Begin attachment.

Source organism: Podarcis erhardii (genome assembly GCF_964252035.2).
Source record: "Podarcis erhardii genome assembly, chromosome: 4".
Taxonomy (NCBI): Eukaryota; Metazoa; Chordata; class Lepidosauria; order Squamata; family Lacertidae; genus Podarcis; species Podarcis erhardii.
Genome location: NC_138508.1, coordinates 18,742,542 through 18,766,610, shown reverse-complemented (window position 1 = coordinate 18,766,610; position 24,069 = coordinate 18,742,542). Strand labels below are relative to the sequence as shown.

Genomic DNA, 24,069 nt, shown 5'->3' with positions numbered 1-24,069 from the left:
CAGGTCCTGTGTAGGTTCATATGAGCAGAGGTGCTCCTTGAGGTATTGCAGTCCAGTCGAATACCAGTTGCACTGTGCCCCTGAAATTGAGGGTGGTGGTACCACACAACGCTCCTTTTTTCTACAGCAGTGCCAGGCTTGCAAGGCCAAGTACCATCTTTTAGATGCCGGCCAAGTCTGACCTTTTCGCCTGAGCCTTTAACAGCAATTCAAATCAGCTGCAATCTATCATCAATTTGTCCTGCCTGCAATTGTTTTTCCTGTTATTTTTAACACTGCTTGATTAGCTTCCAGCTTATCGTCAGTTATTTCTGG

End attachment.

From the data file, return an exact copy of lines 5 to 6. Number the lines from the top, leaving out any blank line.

Genomic DNA, 24,069 nt, shown 5'->3' with positions numbered 1-24,069 from the left:
CAGGTCCTGTGTAGGTTCATATGAGCAGAGGTGCTCCTTGAGGTATTGCAGTCCAGTCGAATACCAGTTGCACTGTGCCCCTGAAATTGAGGGTGGTGGTACCACACAACGCTCCTTTTTTCTACAGCAGTGCCAGGCTTGCAAGGCCAAGTACCATCTTTTAGATGCCGGCCAAGTCTGACCTTTTCGCCTGAGCCTTTAACAGCAATTCAAATCAGCTGCAATCTATCATCAATTTGTCCTGCCTGCAATTGTTTTTCCTGTTATTTTTAACACTGCTTGATTAGCTTCCAGCTTATCGTCAGTTATTTCTGG